It is! I am so glad that we met, because what I found is electrophysiologists — there aren’t that many of us to begin with, and then 6% of us are women, and we’re scattered throughout the country. We do have the women in EP community in heart rhythm societies, which traditionally has not been very active up until recently, I think. I felt like I was missing a connection with other women electrophysiologists, except for the one time a year we would have a "women in EP" luncheon and I would see old friends. I thought the column would be a great way for us to identify with one another, to be open about our struggles or the differences between being a man vs a woman in electrophysiology, but also to attract more women into our field so that they could see that it’s possible, number one. Number two, that we all love what we do, and number 3, that whatever you perceive to be a barrier to becoming a woman electrophysiologist may not be the case — that what you may perceive as a barrier really isn’t — and by putting names and faces out there, it allows us to become accessible to those we might never meet in our career.
I love reading the articles when they come out, because I relate to everything that has been published, and it just warms my heart to know that 1) I’m not alone, and that 2) there is a common experience that we have that we’re experiencing as individuals. I think somehow reading someone else’s successes, failures, makes it more human to me — makes me feel like I’m a part of something bigger instead of feeling as though I’m experiencing all of these things in isolation.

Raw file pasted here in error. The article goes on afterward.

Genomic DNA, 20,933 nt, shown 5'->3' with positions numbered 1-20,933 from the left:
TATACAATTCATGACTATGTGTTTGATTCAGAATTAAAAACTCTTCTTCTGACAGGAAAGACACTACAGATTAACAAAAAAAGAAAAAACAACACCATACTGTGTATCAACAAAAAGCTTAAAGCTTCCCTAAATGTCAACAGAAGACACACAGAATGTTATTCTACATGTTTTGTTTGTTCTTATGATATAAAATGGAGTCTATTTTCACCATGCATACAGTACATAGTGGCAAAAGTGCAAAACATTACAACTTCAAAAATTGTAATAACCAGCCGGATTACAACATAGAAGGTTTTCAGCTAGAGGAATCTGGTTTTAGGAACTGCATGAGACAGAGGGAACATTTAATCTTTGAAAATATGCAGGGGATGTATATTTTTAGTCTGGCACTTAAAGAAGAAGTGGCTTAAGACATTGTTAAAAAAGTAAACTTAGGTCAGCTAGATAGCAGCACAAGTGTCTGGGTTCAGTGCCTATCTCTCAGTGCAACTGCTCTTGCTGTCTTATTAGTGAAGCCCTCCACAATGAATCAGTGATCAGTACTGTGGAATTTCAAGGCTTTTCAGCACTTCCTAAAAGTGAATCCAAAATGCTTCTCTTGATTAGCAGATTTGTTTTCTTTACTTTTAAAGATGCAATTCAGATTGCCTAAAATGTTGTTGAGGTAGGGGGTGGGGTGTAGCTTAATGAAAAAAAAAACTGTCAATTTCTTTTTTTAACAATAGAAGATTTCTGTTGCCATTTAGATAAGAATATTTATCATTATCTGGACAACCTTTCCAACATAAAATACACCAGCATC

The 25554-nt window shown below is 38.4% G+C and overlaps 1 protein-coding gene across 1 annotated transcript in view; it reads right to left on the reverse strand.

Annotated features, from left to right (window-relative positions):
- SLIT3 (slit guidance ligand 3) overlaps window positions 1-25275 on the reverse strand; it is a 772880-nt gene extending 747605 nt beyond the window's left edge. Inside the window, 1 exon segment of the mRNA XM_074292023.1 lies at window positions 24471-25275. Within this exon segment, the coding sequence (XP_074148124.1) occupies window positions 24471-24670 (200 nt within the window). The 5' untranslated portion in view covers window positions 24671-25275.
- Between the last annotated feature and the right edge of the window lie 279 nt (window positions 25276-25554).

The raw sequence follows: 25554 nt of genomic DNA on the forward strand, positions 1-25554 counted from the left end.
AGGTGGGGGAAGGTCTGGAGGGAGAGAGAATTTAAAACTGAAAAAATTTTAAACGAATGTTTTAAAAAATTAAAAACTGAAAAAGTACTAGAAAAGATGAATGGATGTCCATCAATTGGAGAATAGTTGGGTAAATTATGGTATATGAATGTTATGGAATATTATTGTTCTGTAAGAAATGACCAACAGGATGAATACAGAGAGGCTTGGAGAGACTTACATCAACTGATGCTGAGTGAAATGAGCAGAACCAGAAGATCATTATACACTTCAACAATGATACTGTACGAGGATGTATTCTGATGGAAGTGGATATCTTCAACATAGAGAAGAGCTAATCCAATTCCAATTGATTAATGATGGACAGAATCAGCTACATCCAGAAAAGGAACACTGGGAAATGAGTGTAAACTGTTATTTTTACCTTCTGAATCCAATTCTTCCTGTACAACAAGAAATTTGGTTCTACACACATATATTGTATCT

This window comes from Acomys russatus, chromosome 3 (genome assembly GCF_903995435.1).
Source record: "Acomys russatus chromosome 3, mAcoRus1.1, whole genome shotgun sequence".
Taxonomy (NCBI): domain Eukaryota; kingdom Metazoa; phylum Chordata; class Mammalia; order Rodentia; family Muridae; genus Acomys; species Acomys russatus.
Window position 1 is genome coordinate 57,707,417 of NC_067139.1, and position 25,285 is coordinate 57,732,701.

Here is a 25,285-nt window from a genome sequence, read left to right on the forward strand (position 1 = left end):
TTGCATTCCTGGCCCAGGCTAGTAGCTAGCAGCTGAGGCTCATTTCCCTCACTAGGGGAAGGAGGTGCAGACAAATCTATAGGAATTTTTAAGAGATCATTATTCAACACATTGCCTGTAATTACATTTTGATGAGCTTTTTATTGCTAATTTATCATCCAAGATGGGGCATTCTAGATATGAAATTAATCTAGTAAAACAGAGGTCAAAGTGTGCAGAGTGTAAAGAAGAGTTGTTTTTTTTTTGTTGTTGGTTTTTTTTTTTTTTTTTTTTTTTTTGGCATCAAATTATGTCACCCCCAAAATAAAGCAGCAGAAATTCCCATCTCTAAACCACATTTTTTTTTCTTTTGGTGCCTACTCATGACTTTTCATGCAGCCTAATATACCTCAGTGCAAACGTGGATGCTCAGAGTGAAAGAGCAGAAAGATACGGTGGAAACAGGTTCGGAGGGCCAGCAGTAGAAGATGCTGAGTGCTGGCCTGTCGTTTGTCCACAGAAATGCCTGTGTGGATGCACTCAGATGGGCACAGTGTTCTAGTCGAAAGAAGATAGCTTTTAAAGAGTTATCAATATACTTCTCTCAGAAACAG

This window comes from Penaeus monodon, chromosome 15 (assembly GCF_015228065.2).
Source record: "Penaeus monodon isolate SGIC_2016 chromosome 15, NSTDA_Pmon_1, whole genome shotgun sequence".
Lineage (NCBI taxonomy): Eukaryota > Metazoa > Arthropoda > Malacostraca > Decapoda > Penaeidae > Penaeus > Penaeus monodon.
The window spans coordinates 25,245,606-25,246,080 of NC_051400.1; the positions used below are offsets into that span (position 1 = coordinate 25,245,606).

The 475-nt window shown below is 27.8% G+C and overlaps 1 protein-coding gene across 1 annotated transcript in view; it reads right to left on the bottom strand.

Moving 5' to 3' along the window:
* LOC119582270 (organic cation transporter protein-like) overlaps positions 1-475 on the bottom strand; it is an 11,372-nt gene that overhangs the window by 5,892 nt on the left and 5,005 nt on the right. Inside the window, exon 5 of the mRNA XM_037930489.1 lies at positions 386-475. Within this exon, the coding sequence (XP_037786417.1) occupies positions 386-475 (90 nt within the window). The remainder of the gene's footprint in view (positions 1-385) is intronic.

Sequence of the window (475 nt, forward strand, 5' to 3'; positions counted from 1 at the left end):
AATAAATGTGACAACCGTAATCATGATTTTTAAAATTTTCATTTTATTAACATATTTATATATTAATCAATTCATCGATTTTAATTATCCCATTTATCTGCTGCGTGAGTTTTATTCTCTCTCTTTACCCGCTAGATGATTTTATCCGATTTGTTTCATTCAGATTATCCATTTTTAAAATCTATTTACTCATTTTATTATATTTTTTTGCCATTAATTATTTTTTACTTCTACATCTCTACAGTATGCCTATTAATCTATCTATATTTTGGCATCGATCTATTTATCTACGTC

When I first met you last year, you mentioned the importance of addressing burnout. What effects do you see it having on healthcare professionals, and what can be done to manage it?
I think that it is going to have implications in 1) the quality of care we provide, and 2) the number of physicians wanting to continue practicing medicine. I think it is a crisis in healthcare — I don’t think it’s a problem with physicians. As physicians, we are by definition resilient — we have survived medical school, we have survived internship, residency, fellowship. Resilience is not the problem. The problem is a healthcare system that is becoming very depersonalized, and I think that we went into medicine to care for patients, and that intimacy that drew us into our careers is being taken away by electronic medical records, health systems, insurance companies, and it is just a problem that I think unless as physicians we unite and stick together and stick up for what we believe to be important, it’s going to be a while before the pendulum swings back the other way. So, I think as physicians, we need to be open about how we’re feeling, we need to have administration that is willing to listen to what it is to be a physician. I think the goal is that one day we will be replaced with artificial intelligence, and I just don’t think medicine is that black and white. Medicine is very gray, medicine is an art, and I think it is something that is sacred, honestly. I think the doctor-patient relationship is sacred, and I think burnout is coming from that sense that that relationship is being threatened.